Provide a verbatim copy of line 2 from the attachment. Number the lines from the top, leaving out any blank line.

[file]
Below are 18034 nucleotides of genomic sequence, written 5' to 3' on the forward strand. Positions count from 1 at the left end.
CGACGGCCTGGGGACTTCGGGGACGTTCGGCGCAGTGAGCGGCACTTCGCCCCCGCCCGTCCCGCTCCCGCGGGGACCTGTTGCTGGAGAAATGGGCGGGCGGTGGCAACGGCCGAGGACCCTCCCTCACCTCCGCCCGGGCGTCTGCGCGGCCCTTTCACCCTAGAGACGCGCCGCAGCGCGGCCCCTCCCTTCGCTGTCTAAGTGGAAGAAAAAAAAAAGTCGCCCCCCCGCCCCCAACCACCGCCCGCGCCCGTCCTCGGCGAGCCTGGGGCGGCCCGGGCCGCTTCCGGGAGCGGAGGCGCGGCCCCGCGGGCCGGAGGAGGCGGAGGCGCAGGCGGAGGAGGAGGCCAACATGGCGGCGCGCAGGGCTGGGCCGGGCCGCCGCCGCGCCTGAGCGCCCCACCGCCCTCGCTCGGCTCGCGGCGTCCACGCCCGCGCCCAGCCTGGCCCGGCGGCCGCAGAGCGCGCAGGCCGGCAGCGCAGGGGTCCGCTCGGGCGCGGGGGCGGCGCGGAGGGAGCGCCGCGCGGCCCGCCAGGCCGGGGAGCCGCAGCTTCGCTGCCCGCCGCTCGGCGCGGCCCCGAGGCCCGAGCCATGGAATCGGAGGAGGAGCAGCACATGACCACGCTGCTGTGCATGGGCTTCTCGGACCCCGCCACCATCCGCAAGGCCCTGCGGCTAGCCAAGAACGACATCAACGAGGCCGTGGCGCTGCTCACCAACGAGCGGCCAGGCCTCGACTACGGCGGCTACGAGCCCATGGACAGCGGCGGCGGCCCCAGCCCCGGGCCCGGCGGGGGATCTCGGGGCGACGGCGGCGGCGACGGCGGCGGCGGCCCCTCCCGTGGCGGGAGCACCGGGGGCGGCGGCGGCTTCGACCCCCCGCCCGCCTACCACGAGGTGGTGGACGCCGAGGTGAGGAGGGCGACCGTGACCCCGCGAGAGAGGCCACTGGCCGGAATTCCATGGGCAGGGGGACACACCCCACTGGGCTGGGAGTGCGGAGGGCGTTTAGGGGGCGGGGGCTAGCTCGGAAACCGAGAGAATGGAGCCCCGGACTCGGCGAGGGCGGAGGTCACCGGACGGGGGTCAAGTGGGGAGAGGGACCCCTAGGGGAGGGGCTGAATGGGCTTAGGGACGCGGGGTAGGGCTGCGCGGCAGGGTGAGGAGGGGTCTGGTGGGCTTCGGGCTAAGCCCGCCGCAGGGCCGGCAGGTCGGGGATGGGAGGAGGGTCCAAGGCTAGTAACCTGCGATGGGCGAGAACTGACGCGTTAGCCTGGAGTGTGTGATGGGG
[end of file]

CGACGGCCTGGGGACTTCGGGGACGTTCGGCGCAGTGAGCGGCACTTCGCCCCCGCCCGTCCCGCTCCCGCGGGGACCTGTTGCTGGAGAAATGGGCGGGCGGTGGCAACGGCCGAGGACCCTCCCTCACCTCCGCCCGGGCGTCTGCGCGGCCCTTTCACCCTAGAGACGCGCCGCAGCGCGGCCCCTCCCTTCGCTGTCTAAGTGGAAGAAAAAAAAAAGTCGCCCCCCCGCCCCCAACCACCGCCCGCGCCCGTCCTCGGCGAGCCTGGGGCGGCCCGGGCCGCTTCCGGGAGCGGAGGCGCGGCCCCGCGGGCCGGAGGAGGCGGAGGCGCAGGCGGAGGAGGAGGCCAACATGGCGGCGCGCAGGGCTGGGCCGGGCCGCCGCCGCGCCTGAGCGCCCCACCGCCCTCGCTCGGCTCGCGGCGTCCACGCCCGCGCCCAGCCTGGCCCGGCGGCCGCAGAGCGCGCAGGCCGGCAGCGCAGGGGTCCGCTCGGGCGCGGGGGCGGCGCGGAGGGAGCGCCGCGCGGCCCGCCAGGCCGGGGAGCCGCAGCTTCGCTGCCCGCCGCTCGGCGCGGCCCCGAGGCCCGAGCCATGGAATCGGAGGAGGAGCAGCACATGACCACGCTGCTGTGCATGGGCTTCTCGGACCCCGCCACCATCCGCAAGGCCCTGCGGCTAGCCAAGAACGACATCAACGAGGCCGTGGCGCTGCTCACCAACGAGCGGCCAGGCCTCGACTACGGCGGCTACGAGCCCATGGACAGCGGCGGCGGCCCCAGCCCCGGGCCCGGCGGGGGATCTCGGGGCGACGGCGGCGGCGACGGCGGCGGCGGCCCCTCCCGTGGCGGGAGCACCGGGGGCGGCGGCGGCTTCGACCCCCCGCCCGCCTACCACGAGGTGGTGGACGCCGAGGTGAGGAGGGCGACCGTGACCCCGCGAGAGAGGCCACTGGCCGGAATTCCATGGGCAGGGGGACACACCCCACTGGGCTGGGAGTGCGGAGGGCGTTTAGGGGGCGGGGGCTAGCTCGGAAACCGAGAGAATGGAGCCCCGGACTCGGCGAGGGCGGAGGTCACCGGACGGGGGTCAAGTGGGGAGAGGGACCCCTAGGGGAGGGGCTGAATGGGCTTAGGGACGCGGGGTAGGGCTGCGCGGCAGGGTGAGGAGGGGTCTGGTGGGCTTCGGGCTAAGCCCGCCGCAGGGCCGGCAGGTCGGGGATGGGAGGAGGGTCCAAGGCTAGTAACCTGCGATGGGCGAGAACTGACGCGTTAGCCTGGAGTGTGTGATGGGG